(fermented mare’s milk), which was thought to be an effective TB cure. 

In June 1917, a Central Executive Committee of the groups of the Social-Democracy of the Kingdom of Poland and Lithuania in Russia was set up in Petrograd. Its members were Stanislaw Bobinski, Stanislaw Budzynski, Felix Dzerzhinsky, Julian Leszczynski, Josef Unszlicht, Edward Prochniak, and Jakub Fenigstein (Dolecki). Candidate members of the Central Executive Committee were Stefania Przedecka, Samuel Lazowert, Bronislaw Wesolowski, and Mieczyslaw Warszawski (Bronski). 

The Committee was to coordinate the work of all SDKP 74 and L groups in Russia, keep in touch with the SocialDemocratic Party in Poland, represent it in the SDKP and L and prepare and convene conferences of the groups in Russia. It was also to supervise the publication of the printed organ, the Trybuna newspaper, which began to circulate in Petrograd on May 27, 1917, and enjoyed the support of the Bolshevik Party Central Committee. 

Dzerzhinsky returned to Moscow in early July. By that time, the situation and the alignment of class forces in Russia had changed dramatically. 

After ’he July shooting of demonstrations of workers and soldiers in Petrograd, the SRs and Mensheviks had voluntarily surrendered power to the bourgeoisie. The dual power was no longer in effect. The peaceful stage of the revolution was over; counter-revolution assumed the offensive. 

On July 5, military cadets raided the headquarters of Pravda; its publication was banned along with that of Tiybuna. The Trybuna staff was arrested, and on July 7 the government issued an order for Lenin’s arrest.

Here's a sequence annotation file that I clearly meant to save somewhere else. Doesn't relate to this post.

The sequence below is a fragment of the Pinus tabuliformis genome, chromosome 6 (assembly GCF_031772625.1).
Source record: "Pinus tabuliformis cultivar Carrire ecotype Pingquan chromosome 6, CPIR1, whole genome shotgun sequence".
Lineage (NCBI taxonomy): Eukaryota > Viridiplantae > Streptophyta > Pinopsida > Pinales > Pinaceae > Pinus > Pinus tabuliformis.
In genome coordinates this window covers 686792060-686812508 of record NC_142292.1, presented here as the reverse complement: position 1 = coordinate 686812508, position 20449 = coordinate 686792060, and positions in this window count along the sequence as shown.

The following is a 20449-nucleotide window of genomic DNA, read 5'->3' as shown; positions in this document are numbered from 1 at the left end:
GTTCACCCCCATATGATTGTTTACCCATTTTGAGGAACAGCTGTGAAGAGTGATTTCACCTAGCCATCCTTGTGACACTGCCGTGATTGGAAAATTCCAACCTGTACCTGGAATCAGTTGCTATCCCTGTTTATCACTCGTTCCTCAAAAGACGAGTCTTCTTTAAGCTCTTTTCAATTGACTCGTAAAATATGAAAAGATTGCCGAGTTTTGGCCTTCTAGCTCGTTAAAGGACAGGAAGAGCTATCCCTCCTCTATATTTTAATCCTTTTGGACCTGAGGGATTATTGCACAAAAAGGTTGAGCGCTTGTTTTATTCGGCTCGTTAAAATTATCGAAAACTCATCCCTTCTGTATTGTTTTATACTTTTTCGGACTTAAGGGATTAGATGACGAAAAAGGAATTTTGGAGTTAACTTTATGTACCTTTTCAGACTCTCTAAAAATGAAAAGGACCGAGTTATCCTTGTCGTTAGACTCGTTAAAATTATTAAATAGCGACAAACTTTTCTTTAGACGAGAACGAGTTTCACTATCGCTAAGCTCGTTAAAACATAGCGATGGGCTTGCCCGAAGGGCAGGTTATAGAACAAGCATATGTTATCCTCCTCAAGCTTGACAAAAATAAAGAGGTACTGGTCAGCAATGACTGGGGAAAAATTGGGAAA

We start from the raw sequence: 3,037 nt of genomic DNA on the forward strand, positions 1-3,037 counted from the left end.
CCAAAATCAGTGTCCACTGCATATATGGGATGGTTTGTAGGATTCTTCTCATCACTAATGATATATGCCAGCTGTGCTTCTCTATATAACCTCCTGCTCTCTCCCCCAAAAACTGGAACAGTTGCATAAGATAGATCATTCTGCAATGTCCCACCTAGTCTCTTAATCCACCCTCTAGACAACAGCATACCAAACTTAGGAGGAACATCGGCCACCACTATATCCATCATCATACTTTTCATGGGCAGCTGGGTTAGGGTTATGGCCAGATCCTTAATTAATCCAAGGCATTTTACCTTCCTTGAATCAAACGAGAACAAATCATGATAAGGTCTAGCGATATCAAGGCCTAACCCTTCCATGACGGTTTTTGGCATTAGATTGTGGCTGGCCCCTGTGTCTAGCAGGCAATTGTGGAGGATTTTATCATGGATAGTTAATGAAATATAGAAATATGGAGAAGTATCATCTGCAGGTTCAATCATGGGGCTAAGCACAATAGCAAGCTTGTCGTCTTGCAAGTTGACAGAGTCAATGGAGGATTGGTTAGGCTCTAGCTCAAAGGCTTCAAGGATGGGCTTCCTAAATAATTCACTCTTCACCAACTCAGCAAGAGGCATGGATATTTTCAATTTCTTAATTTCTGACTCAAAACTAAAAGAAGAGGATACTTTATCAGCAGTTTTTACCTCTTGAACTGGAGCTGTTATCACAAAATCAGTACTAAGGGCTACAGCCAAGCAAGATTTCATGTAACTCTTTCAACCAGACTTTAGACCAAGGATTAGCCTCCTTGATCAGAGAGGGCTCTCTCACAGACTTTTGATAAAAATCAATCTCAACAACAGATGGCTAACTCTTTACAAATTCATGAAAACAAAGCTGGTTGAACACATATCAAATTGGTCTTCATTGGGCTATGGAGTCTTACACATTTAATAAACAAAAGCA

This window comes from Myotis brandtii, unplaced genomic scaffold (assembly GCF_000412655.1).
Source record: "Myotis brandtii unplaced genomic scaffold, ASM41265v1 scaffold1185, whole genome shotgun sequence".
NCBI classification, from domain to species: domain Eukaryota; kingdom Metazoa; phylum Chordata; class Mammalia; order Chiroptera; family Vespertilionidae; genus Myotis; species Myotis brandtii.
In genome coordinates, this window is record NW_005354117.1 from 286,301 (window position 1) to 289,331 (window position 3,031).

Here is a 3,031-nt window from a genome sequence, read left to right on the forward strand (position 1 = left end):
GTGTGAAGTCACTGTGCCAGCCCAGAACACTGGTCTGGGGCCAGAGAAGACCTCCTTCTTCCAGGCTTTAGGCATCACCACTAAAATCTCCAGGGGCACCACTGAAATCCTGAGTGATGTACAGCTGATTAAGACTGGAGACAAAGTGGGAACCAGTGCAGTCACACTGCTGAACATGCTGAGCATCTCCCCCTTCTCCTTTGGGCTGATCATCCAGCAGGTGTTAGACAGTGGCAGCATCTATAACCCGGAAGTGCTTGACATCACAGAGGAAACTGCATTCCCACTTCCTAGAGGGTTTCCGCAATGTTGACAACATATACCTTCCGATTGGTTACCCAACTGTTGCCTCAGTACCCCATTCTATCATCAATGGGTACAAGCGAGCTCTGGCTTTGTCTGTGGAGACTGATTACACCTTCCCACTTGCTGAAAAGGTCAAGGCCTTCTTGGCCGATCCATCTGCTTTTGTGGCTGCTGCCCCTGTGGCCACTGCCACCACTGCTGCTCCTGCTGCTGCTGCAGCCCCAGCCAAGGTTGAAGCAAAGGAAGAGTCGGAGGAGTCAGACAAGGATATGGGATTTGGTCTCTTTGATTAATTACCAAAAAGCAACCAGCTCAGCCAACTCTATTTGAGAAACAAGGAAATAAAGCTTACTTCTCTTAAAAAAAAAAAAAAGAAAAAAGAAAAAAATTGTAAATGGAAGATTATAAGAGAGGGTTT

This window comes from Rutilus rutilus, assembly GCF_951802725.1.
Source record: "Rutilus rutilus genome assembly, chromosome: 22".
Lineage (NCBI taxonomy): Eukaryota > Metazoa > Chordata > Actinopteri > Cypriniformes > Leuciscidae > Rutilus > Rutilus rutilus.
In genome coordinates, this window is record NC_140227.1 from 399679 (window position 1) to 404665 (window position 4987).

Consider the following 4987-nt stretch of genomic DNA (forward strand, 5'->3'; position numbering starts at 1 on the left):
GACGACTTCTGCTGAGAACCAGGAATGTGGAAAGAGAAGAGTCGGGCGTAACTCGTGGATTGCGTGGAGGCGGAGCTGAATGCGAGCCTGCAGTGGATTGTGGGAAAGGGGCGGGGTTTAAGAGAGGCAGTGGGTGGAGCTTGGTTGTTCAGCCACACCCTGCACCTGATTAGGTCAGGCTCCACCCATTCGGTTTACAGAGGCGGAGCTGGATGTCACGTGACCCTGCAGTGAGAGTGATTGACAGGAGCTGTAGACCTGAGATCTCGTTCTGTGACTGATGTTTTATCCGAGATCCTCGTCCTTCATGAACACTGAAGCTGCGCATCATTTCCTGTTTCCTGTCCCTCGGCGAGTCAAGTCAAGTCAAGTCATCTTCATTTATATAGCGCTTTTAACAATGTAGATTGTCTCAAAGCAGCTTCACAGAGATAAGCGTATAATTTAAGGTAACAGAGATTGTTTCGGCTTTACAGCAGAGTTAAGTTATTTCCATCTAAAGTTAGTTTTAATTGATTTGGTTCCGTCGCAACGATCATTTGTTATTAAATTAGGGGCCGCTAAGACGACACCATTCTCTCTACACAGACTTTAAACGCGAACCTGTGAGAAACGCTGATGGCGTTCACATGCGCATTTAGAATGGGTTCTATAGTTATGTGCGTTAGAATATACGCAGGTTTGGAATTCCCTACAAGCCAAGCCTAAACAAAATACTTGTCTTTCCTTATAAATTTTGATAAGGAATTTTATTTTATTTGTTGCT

In light of the July events the Bolshevik Party was faced with new tasks: to explain to the people what had happened and to work out a new tactics which would be effective under the changed circumstances. 

On July 10, Lenin wrote “The Political Situation”, which stated, in part, that, aided and abetted by the Mensheviks and SRs, counter-revolutionary elements had seized state power. “The aim of the insurrection,” he wrote, “can only be to transfer power to the proletariat, supported by the poor peasants, with a view to putting our Party programme into effect." [74•1 

He suggested, in view of the changed situation, that the slogan “All Power to the Soviets!" should be temporarily withdrawn, for it was effective only as long as the revolution developed peacefully and had lost its validity after the July events. [74•2 Now Lenin called on the Bolsheviks to regroup and employ both legal and underground forms of work. His views on the more important issues of the revolution and its new tactics formed the basis of the decisions adopted by the Sixth RSDLP(B) Congress held in Petrograd from July 26 to 75 August 3, 1917. Party conferences of more than 20 major Party organisations were held prior to the congress. 

Dzerzhinsky represented the Moscow city organisation at the congress. Lenin was unable to personally attend, but his presence was felt. The Central Committee Secretariat supplied the delegates with Lenin’s work “On Slogans”. One of the first questions discussed at the congress was whether Lenin should make an appearance at a counter– revolutionary court trial. Grigory (Sergo) Orjonikidze, who was the principal speaker on the question, was against it. 

Dzerzhinsky, who spoke first after Orjonikidze’s opening remarks, also opposed Lenin’s appearance at a trial. ’ I shall be concise,” he said. “The comrade who spoke before me has voiced my viewpoint... We must give a definite answer to the recriminations of the bourgeois press, which seeks to drive a wedge into our ranks... We must make it clear to our comrades that we do not trust the Provisional Government or the bourgeoisie, and that we shall not surrender Lenin.”